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These notes discuss formalizing contexts as first class objects. The basic relation is ist(c, p). It asserts that the proposition p is true in the context c. The most important formulas relate the propositions true in different contexts. Introducing contexts as formal objects will permit ax-iomatizations in limited contexts to be expanded to transcend the(More)
We present a new and more symmetric version of the circumscrip-tion method of nonmonotonic reasoning rst described in (McCarthy 1980) and some applications to formalizing common sense knowledge. The applications in this paper are mostly based on minimizing the abnormality of diierent aspects of various entities. Included are non-monotonic treatments of is-a(More)
My 1971 Turing Award Lecture was entitled "Generality in Artificial Intelligence." The topic turned out to have been overambitious in that I discovered I was unable to put my thoughts on the subject in a satisfactory written form at that time. It would have been better to have reviewed my previous work rather than attempt something new, but such was not my(More)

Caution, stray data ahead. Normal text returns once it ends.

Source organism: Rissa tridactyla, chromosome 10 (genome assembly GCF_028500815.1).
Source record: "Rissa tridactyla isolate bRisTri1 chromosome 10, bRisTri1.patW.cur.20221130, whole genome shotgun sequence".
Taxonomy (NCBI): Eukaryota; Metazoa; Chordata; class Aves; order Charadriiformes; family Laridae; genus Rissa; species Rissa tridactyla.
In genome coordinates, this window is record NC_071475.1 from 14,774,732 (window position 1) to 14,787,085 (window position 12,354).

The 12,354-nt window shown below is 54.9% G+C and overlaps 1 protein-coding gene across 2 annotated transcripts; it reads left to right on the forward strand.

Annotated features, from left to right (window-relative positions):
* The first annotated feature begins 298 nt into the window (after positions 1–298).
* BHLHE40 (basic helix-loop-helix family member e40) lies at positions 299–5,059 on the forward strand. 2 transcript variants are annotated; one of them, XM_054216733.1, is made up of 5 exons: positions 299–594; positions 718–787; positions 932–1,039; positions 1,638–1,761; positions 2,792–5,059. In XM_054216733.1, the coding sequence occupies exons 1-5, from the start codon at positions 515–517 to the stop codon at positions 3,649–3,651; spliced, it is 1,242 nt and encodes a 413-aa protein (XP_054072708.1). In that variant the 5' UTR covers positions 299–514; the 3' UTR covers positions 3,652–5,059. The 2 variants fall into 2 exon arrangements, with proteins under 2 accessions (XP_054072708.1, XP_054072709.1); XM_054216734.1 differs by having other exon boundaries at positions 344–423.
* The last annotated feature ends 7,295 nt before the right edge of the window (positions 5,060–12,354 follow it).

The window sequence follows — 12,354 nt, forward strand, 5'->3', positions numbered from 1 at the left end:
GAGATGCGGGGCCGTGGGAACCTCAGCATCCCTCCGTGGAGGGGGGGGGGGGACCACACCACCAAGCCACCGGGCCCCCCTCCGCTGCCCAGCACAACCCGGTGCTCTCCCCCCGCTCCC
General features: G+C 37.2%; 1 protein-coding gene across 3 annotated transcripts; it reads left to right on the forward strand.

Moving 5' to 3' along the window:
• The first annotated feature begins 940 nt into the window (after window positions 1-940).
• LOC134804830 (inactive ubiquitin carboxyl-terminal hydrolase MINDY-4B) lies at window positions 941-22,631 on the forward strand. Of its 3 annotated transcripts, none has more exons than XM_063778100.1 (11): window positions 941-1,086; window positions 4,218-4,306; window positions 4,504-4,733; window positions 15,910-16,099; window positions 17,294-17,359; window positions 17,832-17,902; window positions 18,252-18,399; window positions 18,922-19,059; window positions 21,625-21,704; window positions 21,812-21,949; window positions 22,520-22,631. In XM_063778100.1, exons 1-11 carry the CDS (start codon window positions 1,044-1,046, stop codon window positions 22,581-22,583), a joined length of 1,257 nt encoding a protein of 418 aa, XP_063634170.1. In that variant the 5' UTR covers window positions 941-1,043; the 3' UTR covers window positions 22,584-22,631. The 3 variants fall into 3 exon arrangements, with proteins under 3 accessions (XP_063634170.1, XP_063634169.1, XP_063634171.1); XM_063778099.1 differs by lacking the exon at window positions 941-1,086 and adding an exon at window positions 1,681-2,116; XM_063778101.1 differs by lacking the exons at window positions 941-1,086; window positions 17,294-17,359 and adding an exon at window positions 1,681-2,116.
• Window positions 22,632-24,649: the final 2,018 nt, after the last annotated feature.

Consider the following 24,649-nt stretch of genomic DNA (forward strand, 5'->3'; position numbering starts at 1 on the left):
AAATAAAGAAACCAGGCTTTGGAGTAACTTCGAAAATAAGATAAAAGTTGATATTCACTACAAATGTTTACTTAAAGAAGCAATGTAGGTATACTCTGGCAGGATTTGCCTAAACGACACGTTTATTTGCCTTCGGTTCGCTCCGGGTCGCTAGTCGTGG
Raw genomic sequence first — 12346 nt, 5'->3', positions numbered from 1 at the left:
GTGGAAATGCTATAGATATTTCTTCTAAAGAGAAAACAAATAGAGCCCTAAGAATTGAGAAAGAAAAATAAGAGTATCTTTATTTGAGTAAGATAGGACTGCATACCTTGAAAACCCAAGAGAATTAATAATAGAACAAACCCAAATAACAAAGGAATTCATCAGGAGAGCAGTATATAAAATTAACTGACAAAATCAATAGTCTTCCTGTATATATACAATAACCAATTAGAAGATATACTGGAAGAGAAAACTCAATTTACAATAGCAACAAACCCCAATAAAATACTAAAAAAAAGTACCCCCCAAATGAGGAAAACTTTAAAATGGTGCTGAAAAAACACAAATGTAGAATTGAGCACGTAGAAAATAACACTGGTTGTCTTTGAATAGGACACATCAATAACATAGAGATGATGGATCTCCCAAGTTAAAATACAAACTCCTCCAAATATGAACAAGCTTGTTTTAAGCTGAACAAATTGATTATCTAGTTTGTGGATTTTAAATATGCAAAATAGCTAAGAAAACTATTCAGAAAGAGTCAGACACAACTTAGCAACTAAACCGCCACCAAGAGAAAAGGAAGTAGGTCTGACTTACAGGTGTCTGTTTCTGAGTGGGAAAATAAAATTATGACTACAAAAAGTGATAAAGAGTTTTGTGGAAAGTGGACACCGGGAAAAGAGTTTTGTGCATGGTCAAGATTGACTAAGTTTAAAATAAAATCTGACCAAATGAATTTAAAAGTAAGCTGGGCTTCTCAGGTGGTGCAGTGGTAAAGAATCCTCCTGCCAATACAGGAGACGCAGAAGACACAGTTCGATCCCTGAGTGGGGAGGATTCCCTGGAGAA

As the need for high-speed computers increases, the need for multi-processors will be become more apparent. One of the major stumbling blocks to the development of useful multi-processors has been the lack of a good multi-processing language—one which is both powerful and understandable to programmers. Among the most compute-intensive programs are(More)
We propose to extend the ontology of logical AI to include approximate objects, approximate predicates and approximate theories. Besides the ontology we treat the relations among different approximate theories of the same phenomena. Approximate predicates can't have complete if-and-only-if definitions and usually don't even have definite extensions. Some(More)
This article presents a situation calculus formalism featuring events as primary and the usual actions as a special case. Events that are not actions are called internal events and actions are called external events. The effects of both kinds of events are given by effect axioms of the usual kind. The actions are assumed to be performed by an agent as is(More)